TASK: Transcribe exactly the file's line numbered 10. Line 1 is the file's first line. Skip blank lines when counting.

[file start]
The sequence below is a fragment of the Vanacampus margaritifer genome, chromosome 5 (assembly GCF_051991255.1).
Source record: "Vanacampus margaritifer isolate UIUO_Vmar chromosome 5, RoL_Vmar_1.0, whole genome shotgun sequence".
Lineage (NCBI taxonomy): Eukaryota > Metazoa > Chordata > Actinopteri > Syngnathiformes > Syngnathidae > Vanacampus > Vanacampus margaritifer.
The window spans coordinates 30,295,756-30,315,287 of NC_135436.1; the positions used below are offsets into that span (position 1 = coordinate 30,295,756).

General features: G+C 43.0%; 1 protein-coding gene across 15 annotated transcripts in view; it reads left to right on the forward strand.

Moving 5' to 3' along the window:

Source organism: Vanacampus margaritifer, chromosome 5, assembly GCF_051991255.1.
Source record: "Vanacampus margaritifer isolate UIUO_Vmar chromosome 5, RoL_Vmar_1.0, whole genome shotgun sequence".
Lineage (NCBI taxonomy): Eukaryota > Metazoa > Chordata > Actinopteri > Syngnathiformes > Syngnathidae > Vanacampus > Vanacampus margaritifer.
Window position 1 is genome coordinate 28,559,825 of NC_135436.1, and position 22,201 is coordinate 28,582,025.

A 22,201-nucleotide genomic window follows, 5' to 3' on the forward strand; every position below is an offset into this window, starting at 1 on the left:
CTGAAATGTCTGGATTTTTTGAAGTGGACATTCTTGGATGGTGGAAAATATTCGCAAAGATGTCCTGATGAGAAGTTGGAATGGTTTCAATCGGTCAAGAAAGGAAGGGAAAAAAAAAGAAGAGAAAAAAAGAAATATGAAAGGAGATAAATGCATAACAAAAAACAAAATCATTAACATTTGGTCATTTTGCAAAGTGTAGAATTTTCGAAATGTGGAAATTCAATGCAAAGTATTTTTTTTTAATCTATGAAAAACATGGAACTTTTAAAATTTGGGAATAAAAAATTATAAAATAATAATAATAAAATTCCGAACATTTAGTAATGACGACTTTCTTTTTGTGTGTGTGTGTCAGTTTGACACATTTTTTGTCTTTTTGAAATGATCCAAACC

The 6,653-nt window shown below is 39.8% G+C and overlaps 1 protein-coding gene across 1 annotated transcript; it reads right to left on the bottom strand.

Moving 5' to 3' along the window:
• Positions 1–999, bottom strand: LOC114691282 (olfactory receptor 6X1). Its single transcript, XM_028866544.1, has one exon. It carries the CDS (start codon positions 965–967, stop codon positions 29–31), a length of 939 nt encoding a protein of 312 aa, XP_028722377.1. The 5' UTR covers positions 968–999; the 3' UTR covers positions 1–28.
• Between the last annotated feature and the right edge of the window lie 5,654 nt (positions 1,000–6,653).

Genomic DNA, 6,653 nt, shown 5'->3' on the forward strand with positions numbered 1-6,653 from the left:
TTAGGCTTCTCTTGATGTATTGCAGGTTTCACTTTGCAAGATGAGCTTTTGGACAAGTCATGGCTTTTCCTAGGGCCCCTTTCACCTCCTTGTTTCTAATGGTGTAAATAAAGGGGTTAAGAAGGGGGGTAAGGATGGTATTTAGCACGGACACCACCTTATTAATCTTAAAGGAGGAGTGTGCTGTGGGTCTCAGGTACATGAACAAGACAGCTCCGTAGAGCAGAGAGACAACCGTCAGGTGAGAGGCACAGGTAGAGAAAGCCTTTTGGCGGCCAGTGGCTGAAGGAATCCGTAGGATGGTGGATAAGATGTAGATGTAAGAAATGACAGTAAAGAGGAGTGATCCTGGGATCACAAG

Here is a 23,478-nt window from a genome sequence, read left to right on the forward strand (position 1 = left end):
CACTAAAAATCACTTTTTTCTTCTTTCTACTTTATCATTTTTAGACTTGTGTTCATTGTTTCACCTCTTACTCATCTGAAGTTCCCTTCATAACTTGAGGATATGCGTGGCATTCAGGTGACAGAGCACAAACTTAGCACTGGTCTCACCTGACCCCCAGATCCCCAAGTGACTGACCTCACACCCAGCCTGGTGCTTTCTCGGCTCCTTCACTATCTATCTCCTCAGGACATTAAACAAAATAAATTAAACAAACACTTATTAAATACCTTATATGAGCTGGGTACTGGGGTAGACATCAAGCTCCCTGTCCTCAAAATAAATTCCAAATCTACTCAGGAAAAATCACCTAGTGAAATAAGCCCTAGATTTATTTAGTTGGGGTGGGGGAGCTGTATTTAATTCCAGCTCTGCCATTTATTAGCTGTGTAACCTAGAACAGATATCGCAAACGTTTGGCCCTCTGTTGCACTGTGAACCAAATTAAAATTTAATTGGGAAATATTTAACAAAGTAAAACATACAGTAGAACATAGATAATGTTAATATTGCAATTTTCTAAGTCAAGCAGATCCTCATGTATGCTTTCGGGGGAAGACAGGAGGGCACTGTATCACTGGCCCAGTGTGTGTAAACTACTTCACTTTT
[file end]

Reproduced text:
Window position 1 is genome coordinate 28,559,825 of NC_135436.1, and position 22,201 is coordinate 28,582,025.